The arm 32A-E may be used to secure the implant 30 to the pelvic cavity and if more than one arm 32 is used then they are preferably symmetrically arranged around the perimeter of the implant 30. Although five arms 32A, 32B, 32C, 32D, and 32E are shown in
The arm may be identified with unique identifying characteristics called differentiators so that one arm may be discerned from another. In this way an arm corresponding to a particular location on the implant may be identified and the anatomical position of the arm can be discerned. By way of example that is not meant to be limiting, each arm may have a different color coding so that when the implant is inside the pelvic space, the orientation of the implant may be discerned and correct positioning of the arms to avoid entanglement can be realized. The arm may be further differentiated from other arms by degrees of radiopacity, by an identifying structure such as interwoven threads, by a printed number on the arm itself, or by differences in materials. Other means of differentiation are possible and these examples are not intended to be limiting.
The arm may have different configurations and the device 28 may utilize one configuration only for a particular implant or multiple configurations may be utilized on a single implant. However the arm is generally flexible and not rigid. While other prior art devices utilize stiff and rigid engagement type arms and especially rigid placement needles or trocars, the present invention is flexible. The arms are adapted to pass through or in some case around pelvic tissue structures such as the sacrospinous ligament or the arcus tendineus.
Arm 32A is shown as a woven mesh that is integrally formed as an extension of the implant mesh 30. In this configuration the arm 32A is a mesh strap that may extend 2-20 inches from the perimeter of the implant 30. As can be shown the arm 32A has a tapered end 33 that reduces the width of the strap. The end of the arm may have a piercing element 34 attached at the end of the arm.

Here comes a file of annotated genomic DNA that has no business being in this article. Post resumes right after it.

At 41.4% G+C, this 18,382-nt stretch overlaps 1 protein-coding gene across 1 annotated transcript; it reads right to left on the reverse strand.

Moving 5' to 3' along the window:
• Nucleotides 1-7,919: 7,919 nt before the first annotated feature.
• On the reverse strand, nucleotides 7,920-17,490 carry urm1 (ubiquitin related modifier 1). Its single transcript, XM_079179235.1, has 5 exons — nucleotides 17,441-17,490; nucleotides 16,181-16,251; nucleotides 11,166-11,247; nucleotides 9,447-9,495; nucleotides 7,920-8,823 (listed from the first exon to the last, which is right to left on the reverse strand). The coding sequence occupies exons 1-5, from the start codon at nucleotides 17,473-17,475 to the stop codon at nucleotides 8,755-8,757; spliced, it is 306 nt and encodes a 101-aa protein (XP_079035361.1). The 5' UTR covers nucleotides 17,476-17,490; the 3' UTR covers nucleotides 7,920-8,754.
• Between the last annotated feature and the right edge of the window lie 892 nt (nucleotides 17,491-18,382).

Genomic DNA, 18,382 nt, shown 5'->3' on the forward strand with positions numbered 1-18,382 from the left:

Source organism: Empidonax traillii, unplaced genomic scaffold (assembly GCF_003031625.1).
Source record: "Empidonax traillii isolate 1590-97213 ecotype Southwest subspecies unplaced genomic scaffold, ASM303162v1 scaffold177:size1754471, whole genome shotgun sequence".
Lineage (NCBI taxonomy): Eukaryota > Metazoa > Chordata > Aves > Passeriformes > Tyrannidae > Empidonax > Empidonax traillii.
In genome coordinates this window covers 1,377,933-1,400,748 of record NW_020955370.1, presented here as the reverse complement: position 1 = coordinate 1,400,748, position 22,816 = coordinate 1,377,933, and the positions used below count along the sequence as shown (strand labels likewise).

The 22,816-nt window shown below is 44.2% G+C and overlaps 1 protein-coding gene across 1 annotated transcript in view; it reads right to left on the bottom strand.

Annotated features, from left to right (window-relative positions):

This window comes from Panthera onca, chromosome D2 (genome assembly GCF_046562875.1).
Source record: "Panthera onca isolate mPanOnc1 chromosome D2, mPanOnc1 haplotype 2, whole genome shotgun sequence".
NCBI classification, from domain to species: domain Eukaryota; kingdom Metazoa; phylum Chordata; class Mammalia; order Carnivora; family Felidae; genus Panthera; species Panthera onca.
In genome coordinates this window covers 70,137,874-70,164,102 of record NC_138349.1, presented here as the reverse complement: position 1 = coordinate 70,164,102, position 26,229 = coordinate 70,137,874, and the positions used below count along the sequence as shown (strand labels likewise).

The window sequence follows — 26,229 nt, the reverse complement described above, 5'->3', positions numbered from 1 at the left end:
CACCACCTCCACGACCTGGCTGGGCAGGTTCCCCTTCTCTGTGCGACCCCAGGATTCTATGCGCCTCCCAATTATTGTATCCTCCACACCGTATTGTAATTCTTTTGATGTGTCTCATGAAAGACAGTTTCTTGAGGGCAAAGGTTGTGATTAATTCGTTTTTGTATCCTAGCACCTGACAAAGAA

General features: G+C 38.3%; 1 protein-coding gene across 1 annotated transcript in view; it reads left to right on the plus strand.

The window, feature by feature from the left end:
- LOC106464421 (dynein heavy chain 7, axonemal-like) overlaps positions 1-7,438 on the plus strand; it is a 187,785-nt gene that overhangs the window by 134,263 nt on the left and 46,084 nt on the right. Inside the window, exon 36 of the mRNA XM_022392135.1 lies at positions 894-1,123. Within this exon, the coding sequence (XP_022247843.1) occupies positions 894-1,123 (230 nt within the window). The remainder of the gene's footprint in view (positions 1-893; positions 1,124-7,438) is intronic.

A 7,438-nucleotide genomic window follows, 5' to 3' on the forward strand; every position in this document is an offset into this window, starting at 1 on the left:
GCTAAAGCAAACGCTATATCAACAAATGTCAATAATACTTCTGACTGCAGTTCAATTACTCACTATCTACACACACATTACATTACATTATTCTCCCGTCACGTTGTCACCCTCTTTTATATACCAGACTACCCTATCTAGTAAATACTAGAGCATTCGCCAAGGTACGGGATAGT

Arm 32B, having an inner end 35 and an outer end 36, is shown coupled to the implant 30 at inner end 35. Inner end 35 is located interiorly from the perimeter of the implant 30. This attachment location may facilitate trimming the implant area at the interventional site because the attachment point is set apart from the edge that might be trimmed. The attachment location could be located anywhere on the implant and is not limited to a particular location. Secondly, arm 32B is not integral to the implant 30 but is a separate arm. Arm 32B is attached to the implant with a connector 37 at the end 35 of the arm 32B. This arm may be deployed as part of the implant or may be decoupled from the implant and re-coupled later. This configuration of implant allows separate placement of the arm and implant. In some situations it may be preferable to position the arm 32B prior to insertion of the implant. In other situations it may be preferable to position the arm after the implant is positioned. The connector 37 may be any type of mechanical connector, magnetic connector, adhesive or other connector. Some examples of mechanical connectors are hooks, snaps, threaded sections, bayonet fastener, hook and loop type fastener, snares, buttons, suture, or clamps although any type of connector may be suitable and this list is not meant to be limiting.
Arm 32B also has a detachment zone 38 that is the coupling zone for the inner portion 32B and the outer portion 40. Outer portion 40 has inner and an outer ends 41 and 42. The inner end 41 of the outer portion 40 is coupled to the outer end 36 with the use of cord 44. The cord 44 may be a thread, suture or other similar material configured so that the two described ends 36 and 41 can be coupled by loosely tying them together. An end of the cord 46 may extend outside the body. Together the arm 32B and the outer portion 40 provide a long enough length of strap so that the combination can be used to tension the implant by pulling the outer portion 40 from outside the body. However, once the implant is tensioned properly any excess arm is unnecessary and is often removed so that the end of the arm can be positioned inside the incision. Therefore the excess may be cut away but the optimal cutting point may be deep inside the pelvic cavity and difficult to reach especially with a small incision. Therefore the detachment zone 38 is intended to provide a remote method of detaching unneeded length of the arm that is inside the incision. The cord 44 may be severed at the detachable zone 38 with a blade or may be released by pulling on the cord end 46 from outside the body. In another embodiment of the invention the arm 32B terminates at outer end 36 and outer portion 40 is not present. However cord 44 may still be threaded through the outer end 36 only. Tension may be applied to the arm by pulling on the cord 44. After proper positioning and tensioning of the implant 30, the cord may be removed from the arm 32B by pulling on the cord end 46 so that the outer end 36 remains inside the pelvic cavity.